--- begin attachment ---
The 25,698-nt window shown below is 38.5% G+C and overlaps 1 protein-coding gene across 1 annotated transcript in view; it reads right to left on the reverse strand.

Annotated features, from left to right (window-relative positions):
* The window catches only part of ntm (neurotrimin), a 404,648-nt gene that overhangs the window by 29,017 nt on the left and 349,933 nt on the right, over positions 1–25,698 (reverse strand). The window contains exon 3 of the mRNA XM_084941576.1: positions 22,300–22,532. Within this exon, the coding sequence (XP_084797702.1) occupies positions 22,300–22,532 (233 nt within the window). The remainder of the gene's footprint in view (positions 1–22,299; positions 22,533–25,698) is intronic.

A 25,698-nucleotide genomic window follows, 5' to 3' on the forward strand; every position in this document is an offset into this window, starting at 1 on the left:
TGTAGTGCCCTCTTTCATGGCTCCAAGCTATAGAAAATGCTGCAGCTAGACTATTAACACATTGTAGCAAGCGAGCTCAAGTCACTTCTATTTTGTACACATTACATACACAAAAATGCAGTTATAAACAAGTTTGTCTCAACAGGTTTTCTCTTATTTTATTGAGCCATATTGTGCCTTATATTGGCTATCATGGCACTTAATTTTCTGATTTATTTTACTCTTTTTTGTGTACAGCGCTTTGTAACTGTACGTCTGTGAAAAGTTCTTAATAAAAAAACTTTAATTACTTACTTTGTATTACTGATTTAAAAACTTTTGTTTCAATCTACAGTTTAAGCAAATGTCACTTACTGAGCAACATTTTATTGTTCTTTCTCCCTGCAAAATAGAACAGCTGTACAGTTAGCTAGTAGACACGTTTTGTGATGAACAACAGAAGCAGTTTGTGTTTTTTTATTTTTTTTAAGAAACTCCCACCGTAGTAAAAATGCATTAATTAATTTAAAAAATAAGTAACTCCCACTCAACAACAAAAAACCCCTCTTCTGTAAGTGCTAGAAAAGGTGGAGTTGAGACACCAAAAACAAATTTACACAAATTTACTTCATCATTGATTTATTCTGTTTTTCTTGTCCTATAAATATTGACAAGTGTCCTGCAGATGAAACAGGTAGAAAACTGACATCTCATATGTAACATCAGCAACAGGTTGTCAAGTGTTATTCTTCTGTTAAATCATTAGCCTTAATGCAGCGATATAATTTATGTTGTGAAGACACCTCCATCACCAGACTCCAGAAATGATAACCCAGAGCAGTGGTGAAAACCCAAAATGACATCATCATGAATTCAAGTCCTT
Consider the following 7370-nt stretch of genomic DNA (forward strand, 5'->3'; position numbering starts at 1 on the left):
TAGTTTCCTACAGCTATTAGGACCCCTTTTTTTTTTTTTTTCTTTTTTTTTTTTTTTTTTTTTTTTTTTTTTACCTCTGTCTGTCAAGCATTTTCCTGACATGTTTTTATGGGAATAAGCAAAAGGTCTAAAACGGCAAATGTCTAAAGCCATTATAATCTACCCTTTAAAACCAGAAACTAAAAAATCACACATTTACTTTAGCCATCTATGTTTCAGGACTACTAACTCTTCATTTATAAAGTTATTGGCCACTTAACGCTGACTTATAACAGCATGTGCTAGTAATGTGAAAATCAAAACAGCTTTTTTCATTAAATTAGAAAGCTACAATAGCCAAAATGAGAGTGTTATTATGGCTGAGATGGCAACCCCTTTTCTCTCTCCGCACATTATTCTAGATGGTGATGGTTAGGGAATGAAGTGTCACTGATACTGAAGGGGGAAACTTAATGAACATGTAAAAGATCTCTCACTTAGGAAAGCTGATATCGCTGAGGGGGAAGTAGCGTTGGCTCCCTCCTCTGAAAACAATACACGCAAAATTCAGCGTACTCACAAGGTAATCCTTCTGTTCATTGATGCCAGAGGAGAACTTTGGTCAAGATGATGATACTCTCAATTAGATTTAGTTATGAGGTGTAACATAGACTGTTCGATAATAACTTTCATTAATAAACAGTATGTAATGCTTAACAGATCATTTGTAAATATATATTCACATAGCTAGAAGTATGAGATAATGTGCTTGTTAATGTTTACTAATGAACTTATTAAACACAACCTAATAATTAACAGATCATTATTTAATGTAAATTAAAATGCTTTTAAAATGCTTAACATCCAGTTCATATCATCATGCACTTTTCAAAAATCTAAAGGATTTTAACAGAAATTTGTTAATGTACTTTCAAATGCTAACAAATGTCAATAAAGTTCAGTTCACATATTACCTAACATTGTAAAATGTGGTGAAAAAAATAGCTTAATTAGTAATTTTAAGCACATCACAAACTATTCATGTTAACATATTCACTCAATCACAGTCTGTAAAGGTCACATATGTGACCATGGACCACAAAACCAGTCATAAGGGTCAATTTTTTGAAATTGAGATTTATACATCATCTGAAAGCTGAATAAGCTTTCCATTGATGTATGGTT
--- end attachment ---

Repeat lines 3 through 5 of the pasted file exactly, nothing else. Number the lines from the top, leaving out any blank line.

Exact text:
* The window catches only part of ntm (neurotrimin), a 404,648-nt gene that overhangs the window by 29,017 nt on the left and 349,933 nt on the right, over positions 1–25,698 (reverse strand). The window contains exon 3 of the mRNA XM_084941576.1: positions 22,300–22,532. Within this exon, the coding sequence (XP_084797702.1) occupies positions 22,300–22,532 (233 nt within the window). The remainder of the gene's footprint in view (positions 1–22,299; positions 22,533–25,698) is intronic.

A 25,698-nucleotide genomic window follows, 5' to 3' on the forward strand; every position in this document is an offset into this window, starting at 1 on the left:
TGTAGTGCCCTCTTTCATGGCTCCAAGCTATAGAAAATGCTGCAGCTAGACTATTAACACATTGTAGCAAGCGAGCTCAAGTCACTTCTATTTTGTACACATTACATACACAAAAATGCAGTTATAAACAAGTTTGTCTCAACAGGTTTTCTCTTATTTTATTGAGCCATATTGTGCCTTATATTGGCTATCATGGCACTTAATTTTCTGATTTATTTTACTCTTTTTTGTGTACAGCGCTTTGTAACTGTACGTCTGTGAAAAGTTCTTAATAAAAAAACTTTAATTACTTACTTTGTATTACTGATTTAAAAACTTTTGTTTCAATCTACAGTTTAAGCAAATGTCACTTACTGAGCAACATTTTATTGTTCTTTCTCCCTGCAAAATAGAACAGCTGTACAGTTAGCTAGTAGACACGTTTTGTGATGAACAACAGAAGCAGTTTGTGTTTTTTTATTTTTTTTAAGAAACTCCCACCGTAGTAAAAATGCATTAATTAATTTAAAAAATAAGTAACTCCCACTCAACAACAAAAAACCCCTCTTCTGTAAGTGCTAGAAAAGGTGGAGTTGAGACACCAAAAACAAATTTACACAAATTTACTTCATCATTGATTTATTCTGTTTTTCTTGTCCTATAAATATTGACAAGTGTCCTGCAGATGAAACAGGTAGAAAACTGACATCTCATATGTAACATCAGCAACAGGTTGTCAAGTGTTATTCTTCTGTTAAATCATTAGCCTTAATGCAGCGATATAATTTATGTTGTGAAGACACCTCCATCACCAGACTCCAGAAATGATAACCCAGAGCAGTGGTGAAAACCCAAAATGACATCATCATGAATTCAAGTCCTT